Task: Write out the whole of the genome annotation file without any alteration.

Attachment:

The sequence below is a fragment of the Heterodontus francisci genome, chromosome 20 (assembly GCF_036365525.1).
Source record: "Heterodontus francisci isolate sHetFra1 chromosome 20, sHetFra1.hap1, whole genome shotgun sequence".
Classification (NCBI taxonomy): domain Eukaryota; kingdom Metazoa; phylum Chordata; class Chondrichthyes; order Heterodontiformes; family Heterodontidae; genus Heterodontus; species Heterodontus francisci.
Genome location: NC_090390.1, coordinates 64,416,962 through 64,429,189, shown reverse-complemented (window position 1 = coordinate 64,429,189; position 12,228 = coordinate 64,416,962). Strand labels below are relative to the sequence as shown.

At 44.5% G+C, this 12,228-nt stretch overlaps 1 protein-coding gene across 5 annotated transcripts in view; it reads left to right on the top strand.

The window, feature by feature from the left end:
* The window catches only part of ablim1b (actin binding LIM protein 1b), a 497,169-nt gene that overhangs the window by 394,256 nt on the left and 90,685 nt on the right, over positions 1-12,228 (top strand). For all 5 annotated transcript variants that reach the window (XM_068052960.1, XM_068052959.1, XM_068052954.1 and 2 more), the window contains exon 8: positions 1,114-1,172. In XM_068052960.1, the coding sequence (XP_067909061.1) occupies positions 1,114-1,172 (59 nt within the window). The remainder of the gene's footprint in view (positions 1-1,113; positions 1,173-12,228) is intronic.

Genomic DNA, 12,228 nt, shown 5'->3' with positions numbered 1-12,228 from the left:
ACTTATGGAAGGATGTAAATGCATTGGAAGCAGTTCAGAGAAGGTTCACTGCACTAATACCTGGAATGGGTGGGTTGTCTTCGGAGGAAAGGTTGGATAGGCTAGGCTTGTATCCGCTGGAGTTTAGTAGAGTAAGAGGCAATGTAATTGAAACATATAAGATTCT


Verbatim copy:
The sequence below is a fragment of the Heterodontus francisci genome, chromosome 20 (assembly GCF_036365525.1).
Source record: "Heterodontus francisci isolate sHetFra1 chromosome 20, sHetFra1.hap1, whole genome shotgun sequence".
Classification (NCBI taxonomy): domain Eukaryota; kingdom Metazoa; phylum Chordata; class Chondrichthyes; order Heterodontiformes; family Heterodontidae; genus Heterodontus; species Heterodontus francisci.
Genome location: NC_090390.1, coordinates 64,416,962 through 64,429,189, shown reverse-complemented (window position 1 = coordinate 64,429,189; position 12,228 = coordinate 64,416,962). Strand labels below are relative to the sequence as shown.

At 44.5% G+C, this 12,228-nt stretch overlaps 1 protein-coding gene across 5 annotated transcripts in view; it reads left to right on the top strand.

The window, feature by feature from the left end:
* The window catches only part of ablim1b (actin binding LIM protein 1b), a 497,169-nt gene that overhangs the window by 394,256 nt on the left and 90,685 nt on the right, over positions 1-12,228 (top strand). For all 5 annotated transcript variants that reach the window (XM_068052960.1, XM_068052959.1, XM_068052954.1 and 2 more), the window contains exon 8: positions 1,114-1,172. In XM_068052960.1, the coding sequence (XP_067909061.1) occupies positions 1,114-1,172 (59 nt within the window). The remainder of the gene's footprint in view (positions 1-1,113; positions 1,173-12,228) is intronic.

Genomic DNA, 12,228 nt, shown 5'->3' with positions numbered 1-12,228 from the left:
ACTTATGGAAGGATGTAAATGCATTGGAAGCAGTTCAGAGAAGGTTCACTGCACTAATACCTGGAATGGGTGGGTTGTCTTCGGAGGAAAGGTTGGATAGGCTAGGCTTGTATCCGCTGGAGTTTAGTAGAGTAAGAGGCAATGTAATTGAAACATATAAGATTCT